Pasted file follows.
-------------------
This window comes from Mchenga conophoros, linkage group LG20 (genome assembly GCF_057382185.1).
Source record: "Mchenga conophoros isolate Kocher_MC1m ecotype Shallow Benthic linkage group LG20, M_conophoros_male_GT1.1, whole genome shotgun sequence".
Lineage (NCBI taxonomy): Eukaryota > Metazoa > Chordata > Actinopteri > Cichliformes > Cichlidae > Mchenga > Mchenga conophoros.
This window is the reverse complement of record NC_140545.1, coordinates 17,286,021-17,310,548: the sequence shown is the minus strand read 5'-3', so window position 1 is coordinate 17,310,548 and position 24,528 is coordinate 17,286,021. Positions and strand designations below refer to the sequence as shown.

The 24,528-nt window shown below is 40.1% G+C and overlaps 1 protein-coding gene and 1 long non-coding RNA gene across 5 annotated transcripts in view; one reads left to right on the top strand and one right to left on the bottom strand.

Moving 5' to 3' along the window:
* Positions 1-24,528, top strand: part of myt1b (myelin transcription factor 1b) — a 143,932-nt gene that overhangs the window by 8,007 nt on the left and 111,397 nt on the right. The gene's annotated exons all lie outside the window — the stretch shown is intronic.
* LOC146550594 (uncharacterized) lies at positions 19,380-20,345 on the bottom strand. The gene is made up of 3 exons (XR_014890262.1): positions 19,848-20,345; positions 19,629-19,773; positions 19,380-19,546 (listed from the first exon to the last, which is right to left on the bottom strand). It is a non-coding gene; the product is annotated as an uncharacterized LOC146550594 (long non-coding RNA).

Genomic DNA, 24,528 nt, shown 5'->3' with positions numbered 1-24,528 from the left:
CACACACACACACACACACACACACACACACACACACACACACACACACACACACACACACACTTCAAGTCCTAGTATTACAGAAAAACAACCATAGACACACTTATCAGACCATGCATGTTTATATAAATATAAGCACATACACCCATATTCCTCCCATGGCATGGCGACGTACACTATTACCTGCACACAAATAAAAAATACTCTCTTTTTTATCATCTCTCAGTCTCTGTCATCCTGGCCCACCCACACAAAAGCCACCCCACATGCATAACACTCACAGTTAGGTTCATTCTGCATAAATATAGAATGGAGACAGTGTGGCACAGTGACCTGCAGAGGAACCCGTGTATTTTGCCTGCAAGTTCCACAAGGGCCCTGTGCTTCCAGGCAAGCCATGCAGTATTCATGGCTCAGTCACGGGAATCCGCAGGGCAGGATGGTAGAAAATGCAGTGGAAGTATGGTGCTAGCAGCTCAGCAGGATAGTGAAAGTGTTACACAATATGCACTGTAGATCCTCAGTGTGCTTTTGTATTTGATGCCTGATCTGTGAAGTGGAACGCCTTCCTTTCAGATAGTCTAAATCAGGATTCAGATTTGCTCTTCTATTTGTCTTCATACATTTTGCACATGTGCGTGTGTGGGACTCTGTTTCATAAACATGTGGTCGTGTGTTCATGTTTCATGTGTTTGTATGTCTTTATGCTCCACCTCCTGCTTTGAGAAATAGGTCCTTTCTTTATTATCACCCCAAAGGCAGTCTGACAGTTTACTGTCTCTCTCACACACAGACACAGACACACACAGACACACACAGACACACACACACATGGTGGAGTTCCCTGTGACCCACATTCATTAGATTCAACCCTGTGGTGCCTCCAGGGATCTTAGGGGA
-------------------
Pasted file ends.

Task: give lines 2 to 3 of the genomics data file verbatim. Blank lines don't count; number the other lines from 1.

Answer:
Source record: "Mchenga conophoros isolate Kocher_MC1m ecotype Shallow Benthic linkage group LG20, M_conophoros_male_GT1.1, whole genome shotgun sequence".
Lineage (NCBI taxonomy): Eukaryota > Metazoa > Chordata > Actinopteri > Cichliformes > Cichlidae > Mchenga > Mchenga conophoros.